From William Stevenson to William Kemp   14 October 1852

Dunse

14th. Octr. 1852

Mr. Wm. Kemp | Galashiels

My Dear Sir,

I had much pleasure in receiving your welcome letter of the 11th. cur⁠⟨⁠t.⁠⟩⁠ It is a long time indeed since I last heard from you.— I purposed writing you some time ago, but various matters prevented me, among others the want of something to write about.—

I am glad to perceive that alth⁠⟨⁠ough⁠⟩⁠ you are too much confined to admit of your prosecuting your geological enquiries so much as you & I could wish, yet you still continue to keep up the pleasing acquaintanceship of the Muse, as appears from the excellent song appended to your letter, whi⁠⟨⁠ch⁠⟩⁠ shews that the poetic fire still glow⁠⟨⁠s⁠⟩⁠ in you.— I have never attempted to write poetry myself, believing that it ⁠⟨⁠[one line excised] a⁠⟩⁠ppreciate the compositions of others.—

I heard when in Glasgow some ⁠⟨⁠w⁠⟩⁠eeks ago that John was about to be ⁠⟨⁠m⁠⟩⁠arried.— Miss Kemp had told Mrs. Laidlaw.— I presume the Captain’s ⁠⟨⁠d⁠⟩⁠aughter he has got is no other than ⁠⟨⁠t⁠⟩⁠he quondam Miss Roe.— I wish ⁠⟨⁠t⁠⟩⁠hem heartily the full enjoyment of ⁠⟨⁠m⁠⟩⁠atrimonial felicity.—

I regret much that circumstances ⁠⟨⁠s⁠⟩⁠hould have prevented you from fulfilling your purpose of visiting Dunse this season.— It is not yet too late,— the weather is good ⁠⟨⁠&⁠⟩⁠ October is (but for the shortness of the days) decidedly the best month ⁠⟨⁠of⁠⟩⁠ the year for geologizing or for ⁠⟨⁠a⁠⟩⁠dmiring the picturesque. Mrs. S. ⁠⟨⁠&⁠⟩⁠ I shall be delighted to see you.—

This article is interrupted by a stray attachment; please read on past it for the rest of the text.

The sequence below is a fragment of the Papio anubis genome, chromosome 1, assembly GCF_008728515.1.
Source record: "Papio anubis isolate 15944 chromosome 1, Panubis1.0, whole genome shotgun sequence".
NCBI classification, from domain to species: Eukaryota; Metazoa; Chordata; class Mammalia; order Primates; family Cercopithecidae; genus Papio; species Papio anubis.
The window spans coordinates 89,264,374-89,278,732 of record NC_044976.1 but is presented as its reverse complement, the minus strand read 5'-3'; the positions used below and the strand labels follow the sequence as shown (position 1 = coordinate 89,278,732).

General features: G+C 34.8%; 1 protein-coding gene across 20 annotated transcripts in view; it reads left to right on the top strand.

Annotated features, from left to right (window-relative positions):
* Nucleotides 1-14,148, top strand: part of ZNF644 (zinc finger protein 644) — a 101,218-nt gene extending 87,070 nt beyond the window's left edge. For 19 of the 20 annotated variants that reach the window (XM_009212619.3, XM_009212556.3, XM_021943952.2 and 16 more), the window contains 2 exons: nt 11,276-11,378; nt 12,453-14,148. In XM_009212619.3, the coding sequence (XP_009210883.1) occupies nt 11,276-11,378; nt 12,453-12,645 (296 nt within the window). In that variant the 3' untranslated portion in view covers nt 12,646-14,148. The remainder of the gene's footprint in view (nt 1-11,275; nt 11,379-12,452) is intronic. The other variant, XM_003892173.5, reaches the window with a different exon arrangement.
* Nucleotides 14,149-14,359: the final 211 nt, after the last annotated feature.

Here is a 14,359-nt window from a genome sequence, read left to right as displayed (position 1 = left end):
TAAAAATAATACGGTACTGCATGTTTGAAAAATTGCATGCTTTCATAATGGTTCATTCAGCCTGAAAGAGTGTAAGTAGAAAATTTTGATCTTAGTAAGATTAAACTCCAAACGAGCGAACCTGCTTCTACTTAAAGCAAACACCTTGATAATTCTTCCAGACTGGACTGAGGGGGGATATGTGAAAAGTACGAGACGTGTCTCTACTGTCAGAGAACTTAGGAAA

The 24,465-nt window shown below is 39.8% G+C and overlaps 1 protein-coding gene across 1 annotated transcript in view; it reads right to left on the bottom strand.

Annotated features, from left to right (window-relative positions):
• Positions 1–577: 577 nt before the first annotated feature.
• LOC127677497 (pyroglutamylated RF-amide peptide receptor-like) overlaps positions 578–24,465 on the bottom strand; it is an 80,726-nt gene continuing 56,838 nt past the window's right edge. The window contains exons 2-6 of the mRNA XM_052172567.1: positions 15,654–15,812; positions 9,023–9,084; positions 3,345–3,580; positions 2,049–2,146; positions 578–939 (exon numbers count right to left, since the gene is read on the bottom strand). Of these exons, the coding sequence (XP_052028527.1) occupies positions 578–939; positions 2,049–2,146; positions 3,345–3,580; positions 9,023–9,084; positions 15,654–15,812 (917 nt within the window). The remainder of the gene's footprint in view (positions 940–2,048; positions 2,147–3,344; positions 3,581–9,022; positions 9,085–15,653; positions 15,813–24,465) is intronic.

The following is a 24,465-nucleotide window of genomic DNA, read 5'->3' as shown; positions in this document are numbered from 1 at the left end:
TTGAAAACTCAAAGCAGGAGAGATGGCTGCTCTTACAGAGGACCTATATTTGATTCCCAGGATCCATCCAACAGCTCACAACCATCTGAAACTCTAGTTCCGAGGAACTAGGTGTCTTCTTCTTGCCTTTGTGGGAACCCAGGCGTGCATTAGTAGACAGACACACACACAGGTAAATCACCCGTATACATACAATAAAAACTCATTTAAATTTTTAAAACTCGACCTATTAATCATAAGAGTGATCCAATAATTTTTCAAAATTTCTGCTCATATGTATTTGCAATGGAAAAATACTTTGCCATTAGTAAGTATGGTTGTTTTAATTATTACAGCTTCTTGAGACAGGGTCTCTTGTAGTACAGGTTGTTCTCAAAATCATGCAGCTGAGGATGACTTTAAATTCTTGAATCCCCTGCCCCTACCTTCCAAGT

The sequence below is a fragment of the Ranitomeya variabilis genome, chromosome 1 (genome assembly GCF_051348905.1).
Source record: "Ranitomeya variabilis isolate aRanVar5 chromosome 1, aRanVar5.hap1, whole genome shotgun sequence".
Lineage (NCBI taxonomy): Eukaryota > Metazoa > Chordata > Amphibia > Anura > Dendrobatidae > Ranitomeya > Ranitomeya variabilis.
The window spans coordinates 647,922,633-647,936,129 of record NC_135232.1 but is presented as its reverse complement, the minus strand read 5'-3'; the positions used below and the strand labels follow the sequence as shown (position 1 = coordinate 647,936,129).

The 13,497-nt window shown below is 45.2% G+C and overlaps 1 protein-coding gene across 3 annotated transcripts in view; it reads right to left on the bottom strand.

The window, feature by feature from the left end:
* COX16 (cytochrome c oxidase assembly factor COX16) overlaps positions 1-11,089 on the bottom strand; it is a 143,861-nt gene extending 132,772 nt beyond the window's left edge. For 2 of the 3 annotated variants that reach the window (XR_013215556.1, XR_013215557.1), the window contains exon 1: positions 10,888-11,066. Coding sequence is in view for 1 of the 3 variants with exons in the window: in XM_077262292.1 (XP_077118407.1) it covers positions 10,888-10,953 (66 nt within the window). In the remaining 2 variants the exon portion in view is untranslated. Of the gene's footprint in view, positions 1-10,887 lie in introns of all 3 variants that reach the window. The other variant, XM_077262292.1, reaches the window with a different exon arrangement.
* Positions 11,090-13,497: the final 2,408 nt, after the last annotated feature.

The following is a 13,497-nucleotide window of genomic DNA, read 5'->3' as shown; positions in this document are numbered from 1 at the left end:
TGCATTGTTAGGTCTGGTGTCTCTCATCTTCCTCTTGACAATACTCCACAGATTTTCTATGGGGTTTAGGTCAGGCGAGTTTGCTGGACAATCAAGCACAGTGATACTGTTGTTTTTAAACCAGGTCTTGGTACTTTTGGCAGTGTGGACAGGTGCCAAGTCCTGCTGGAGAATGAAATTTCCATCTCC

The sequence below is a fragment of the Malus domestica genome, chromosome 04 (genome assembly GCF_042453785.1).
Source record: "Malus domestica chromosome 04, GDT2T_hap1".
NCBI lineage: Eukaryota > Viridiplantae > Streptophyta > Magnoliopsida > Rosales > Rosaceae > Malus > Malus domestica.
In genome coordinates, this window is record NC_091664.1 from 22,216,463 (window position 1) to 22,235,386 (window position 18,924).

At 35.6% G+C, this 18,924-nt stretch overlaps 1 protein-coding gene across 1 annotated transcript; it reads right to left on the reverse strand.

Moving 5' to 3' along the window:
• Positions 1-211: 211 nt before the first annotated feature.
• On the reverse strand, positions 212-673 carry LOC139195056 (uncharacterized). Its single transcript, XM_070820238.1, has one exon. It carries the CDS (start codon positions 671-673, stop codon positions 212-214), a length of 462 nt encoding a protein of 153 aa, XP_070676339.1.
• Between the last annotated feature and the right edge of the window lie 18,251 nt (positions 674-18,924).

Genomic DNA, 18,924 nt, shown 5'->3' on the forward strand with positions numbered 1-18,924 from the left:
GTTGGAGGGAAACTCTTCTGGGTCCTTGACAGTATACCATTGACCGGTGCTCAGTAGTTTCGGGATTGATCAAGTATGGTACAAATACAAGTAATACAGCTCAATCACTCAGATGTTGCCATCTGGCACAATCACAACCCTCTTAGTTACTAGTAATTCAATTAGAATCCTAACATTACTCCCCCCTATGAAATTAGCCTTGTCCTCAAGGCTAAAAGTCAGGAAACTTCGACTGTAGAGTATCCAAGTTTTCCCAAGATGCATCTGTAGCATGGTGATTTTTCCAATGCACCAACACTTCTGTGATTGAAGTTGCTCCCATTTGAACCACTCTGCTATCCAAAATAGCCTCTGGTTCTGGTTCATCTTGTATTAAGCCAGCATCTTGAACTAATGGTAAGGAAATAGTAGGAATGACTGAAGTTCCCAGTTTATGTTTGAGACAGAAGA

Spite of being now “done into duplicate” and the consequent addl. ⁠⟨⁠c⁠⟩⁠ares, &c.—I have found a little time ⁠⟨⁠[one line excised]⁠⟩⁠ necessities of my nature— Besides sev⁠⟨⁠eral⁠⟩⁠ short excursions in this & the adjoining Counties of E. Lothian & Northumberlan⁠⟨⁠d⁠⟩⁠ I had a 10 days tour in the West of Scotland in the course of last month.— Of this I must give you a sho⁠⟨⁠rt⁠⟩⁠ acct. reserving particular details till I see you here, which I hope will be soon.—

I left Dunse on the 8th. Septr. and after spending half a day in Edinburgh reached Glasgow in the evening.— Next day I railed into Ayrshire, visit⁠⟨⁠ing⁠⟩⁠ Mauchline & the Great Viaduct at Ballochmyle, and wandered from there, “adown the winding Ayre”, engrosse⁠⟨⁠d⁠⟩⁠ partly with geology & partly with tho⁠⟨⁠ughts⁠⟩⁠ of the Bard who has rendered class⁠⟨⁠ic⁠⟩⁠ the woody banks of this fine stream   I staid in Ayr that night & next d⁠⟨⁠ay⁠⟩⁠ proceeded via Kilwinning & Ardross⁠⟨⁠an⁠⟩⁠ to that paradise of geologists, Arra⁠⟨⁠n⁠⟩⁠   A few minutes after touching ground ⁠⟨⁠[one line excised⁠⟩⁠ ⁠⟨⁠“⁠⟩⁠vi et armis”.— I took the route of the Cnocan burn recommended by Prof. Ramsay ⁠⟨⁠as⁠⟩⁠ being most interesting geologically.— I did ⁠⟨⁠f⁠⟩⁠ind it so, but to give an account of ⁠⟨⁠th⁠⟩⁠e geological wonders of Arran would be ⁠⟨⁠to⁠⟩⁠ write a book of greater extent than ⁠⟨⁠a⁠⟩⁠ll that has yet been written upon this ⁠⟨⁠re⁠⟩⁠markable island.— The sun was setting ⁠⟨⁠as⁠⟩⁠ I reached the top of Goatfell, but the ⁠⟨⁠v⁠⟩⁠iew was most magnificent, particularly ⁠⟨⁠l⁠⟩⁠ooking down into the dark recesses of Glens Sannox & Rosa, overshadowed by ⁠⟨⁠t⁠⟩⁠he wild & spiry granitic peaks of Bens ⁠⟨⁠C⁠⟩⁠hnuis, Ciormhor, Caistael Abhael & Ceum⁠⟨⁠b⁠⟩⁠ra-cailleach.— I required to hurry down ⁠⟨⁠th⁠⟩⁠e descent, but reached mine inn in ⁠⟨⁠g⁠⟩⁠ood time, quite prepared to do ample ⁠⟨⁠j⁠⟩⁠ustice to anything which my worthy ⁠⟨⁠h⁠⟩⁠ostess Mrs. Jameson should set before me.—